4 Cup-Winners Cups -1979, 1982, 1989, 1997
3 Inter Cities Fairs Cups – 1958, 1960, 1966
The two clubs have featured in a total of 14 European Cup/Champions League finals, dating back to 1961 when Barca lost to Benfica.
Five year records for the finalists
|Serie A||Coppa Italia||Champions League||La Liga||Copa del Rey||Champions League|
|2014-15||1st||Winners||Final June 6||1st||Final May 30||Final June 6|
Road to Berlin
|Malmo – h 2-0, a 2-0; Atletico Madrid – a 0-1, h 0-0; Olympiacos – h 3-2, a 0-1
|Group Stage||APOEL – h 1-0, a 4-0; Paris St Germain – h 3-1, a 2-3; Ajax – h 3-1, a 2-0
|Borussia Dortmund – h 2-1, a 3-0||Round of 16||Manchester City – a 2-1, h 1-0|
|Monaco – h 1-0, a 0-0||Quarter-Final||Paris St. Germain – a 3-1, h 2-0|
|Real Madrid – h 2-1, a 1-1||Semi-Final||Bayern Munich – h 3-0, a 2-3|
|Tevez 7, Morata 4, Vidal 1, Llorente 1, Pirlo 1, Pogba 1, Own Goal 1. Total: 16||Scorers||Messi 10, Neymar 9, Suarez 6, Pique 1, Sandro 1, Rakitic 1.
Best defence, best attack
Barcelona will start as favourites, but then so did Real Madrid in the semi-final with Juventus. Juve’s defence was magnificent against Ronaldo and co. and they have attained a reputation for being the best defence in Europe. In 37 Serie A games, Juventus shipped in just 22 goals. Last season it was only 23, and in 2012-13, 24. It’s been pretty much the same unit. Buffon and Chiellini, for example, have played alongside each other for around 10 years. They will need to be at their best, because in the Messi, Neymar and Suarez holy trinity, Barca have a frightening strike force. Let’s not forget, though, that Barca were not firing on all cylinders earlier in the season. It all started to click when Messi was switched wider on the right and Suarez was given the centre of the field. In the past, there were suggestions that players like Ibrahimovic never flourished at Barca because they were not given free rein down the middle because of Messi’s preference to dominate that area. Whatever Luis Enrique did, it worked, with the trio scoring 117 goals between them!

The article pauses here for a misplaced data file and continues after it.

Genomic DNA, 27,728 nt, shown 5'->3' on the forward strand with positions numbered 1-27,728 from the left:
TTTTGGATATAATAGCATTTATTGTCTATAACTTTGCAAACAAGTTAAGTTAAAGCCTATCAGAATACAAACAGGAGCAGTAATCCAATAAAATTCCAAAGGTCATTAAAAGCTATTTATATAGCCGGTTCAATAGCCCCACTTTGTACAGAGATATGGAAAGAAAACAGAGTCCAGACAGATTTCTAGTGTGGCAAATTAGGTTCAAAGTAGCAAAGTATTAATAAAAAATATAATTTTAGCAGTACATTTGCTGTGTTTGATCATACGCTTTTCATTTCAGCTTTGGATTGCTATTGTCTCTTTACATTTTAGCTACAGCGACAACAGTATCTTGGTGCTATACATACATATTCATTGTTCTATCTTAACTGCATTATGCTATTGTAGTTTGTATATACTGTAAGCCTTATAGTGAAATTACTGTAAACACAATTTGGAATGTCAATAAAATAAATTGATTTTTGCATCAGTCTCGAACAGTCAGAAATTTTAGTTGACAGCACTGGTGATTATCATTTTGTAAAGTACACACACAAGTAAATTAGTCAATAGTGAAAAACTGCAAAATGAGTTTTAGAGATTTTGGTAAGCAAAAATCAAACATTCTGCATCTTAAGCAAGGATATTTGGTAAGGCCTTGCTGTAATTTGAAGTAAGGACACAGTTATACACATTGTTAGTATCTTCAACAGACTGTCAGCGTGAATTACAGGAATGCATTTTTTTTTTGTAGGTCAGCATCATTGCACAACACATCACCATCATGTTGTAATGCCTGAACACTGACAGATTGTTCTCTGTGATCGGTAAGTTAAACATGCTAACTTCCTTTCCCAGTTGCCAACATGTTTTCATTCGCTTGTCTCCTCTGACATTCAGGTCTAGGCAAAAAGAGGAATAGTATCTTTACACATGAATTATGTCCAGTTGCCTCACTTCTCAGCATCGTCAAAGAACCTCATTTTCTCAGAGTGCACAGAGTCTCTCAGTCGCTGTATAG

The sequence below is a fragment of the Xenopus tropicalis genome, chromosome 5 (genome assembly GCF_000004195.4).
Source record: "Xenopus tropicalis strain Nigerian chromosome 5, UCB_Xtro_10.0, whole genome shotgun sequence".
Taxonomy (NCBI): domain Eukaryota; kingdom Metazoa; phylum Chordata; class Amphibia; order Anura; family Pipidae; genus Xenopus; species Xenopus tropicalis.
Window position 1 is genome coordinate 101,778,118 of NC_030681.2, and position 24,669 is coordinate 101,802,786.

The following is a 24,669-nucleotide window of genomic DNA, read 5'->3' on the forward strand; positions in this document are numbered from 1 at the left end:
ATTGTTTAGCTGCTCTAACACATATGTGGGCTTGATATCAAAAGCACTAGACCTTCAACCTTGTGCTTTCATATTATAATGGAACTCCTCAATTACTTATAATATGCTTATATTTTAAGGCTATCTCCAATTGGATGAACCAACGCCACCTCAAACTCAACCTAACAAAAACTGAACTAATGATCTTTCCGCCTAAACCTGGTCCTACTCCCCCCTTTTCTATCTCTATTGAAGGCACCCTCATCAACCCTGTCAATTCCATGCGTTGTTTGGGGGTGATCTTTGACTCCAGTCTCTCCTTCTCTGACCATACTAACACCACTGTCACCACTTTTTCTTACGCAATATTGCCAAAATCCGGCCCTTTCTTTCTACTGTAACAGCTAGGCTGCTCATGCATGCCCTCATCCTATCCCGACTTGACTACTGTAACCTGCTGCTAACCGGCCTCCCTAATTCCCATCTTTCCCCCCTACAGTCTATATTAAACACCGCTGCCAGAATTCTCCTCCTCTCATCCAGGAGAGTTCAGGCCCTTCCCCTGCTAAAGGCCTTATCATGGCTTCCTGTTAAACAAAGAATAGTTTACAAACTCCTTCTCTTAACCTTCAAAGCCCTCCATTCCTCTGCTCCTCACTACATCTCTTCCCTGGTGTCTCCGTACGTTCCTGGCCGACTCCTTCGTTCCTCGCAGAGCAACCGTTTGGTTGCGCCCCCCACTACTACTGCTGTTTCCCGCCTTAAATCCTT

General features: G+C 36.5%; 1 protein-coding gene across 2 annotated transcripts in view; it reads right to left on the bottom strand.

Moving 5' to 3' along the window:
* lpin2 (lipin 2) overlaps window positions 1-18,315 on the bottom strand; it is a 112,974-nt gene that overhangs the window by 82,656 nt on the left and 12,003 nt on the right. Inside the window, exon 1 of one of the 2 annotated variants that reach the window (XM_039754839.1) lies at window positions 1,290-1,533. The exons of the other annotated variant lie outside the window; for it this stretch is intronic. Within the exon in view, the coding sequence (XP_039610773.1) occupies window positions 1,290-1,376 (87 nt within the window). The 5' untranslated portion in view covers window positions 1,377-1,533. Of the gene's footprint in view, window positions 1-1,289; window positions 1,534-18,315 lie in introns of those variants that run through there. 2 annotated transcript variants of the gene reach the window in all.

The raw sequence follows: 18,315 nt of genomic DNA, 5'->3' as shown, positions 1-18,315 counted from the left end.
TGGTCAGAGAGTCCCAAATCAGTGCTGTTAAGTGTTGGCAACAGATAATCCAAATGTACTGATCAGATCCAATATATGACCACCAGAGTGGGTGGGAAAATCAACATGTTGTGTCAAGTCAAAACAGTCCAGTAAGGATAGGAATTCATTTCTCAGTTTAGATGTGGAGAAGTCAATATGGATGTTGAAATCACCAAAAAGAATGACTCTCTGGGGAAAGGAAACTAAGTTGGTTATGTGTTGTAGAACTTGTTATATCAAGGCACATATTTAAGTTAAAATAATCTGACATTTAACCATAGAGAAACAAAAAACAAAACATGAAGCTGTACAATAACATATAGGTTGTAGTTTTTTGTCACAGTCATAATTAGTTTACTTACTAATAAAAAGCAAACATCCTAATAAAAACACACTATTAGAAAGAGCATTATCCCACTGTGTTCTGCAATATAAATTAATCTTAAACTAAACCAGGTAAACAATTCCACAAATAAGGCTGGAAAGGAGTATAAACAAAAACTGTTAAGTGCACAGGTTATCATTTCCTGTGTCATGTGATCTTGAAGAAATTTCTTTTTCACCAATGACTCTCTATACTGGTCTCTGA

Buffon, Chiellini, Barzagli, Ogbonna, Bonucci, Lichtsteiner, Evra, Pogba, Marchisio, Padoin, Pirlo, Vidal, Pereyra, Morata, Tevez, Llorente.
The average age of the Juventus side that drew 1-1 at Real Madrid in the semi-final was almost 30. They have six players over 30 years of age: Buffon (37), Chiellini (30), Tevez (31), Pirlo (35), Lichtsteiner (31) and Evra (33). The regular line-up includes five Italians, two Frenchmen, one Spaniard, one Swiss, one Chilean and one Argentinian. Evra (Manchester United), Tevez (Manchester United) and Pirlo (AC Milan) have all won UEFA Champions League winners’ medals.
Blaugrana al vent?
ter Stegen, Pique, Mascherano, Alba, Alves, Rakitic, Busquets, Iniesta, Suarez, Messi, Neymar, Xavi, Pedro, Mathieu, Rafinha, Bravo, Bartra, Adriano
Barca still have a number of players who appeared in their 2011 Champions League success: Pique, Mascherano, Alves, Busquets, Iniesta, Messi, Pedro, Adriano and Xavi. Their regular line-up contains only three Spaniards, two Argentinians, three Brazilians, a Croatian, a German and a Uruguayan. The average age of the team that played in the semi-final was just over 27.
June 6 in Berlin promises to be engaging evening. It will be like old times. But don’t expect too many goals….
Categories: European Football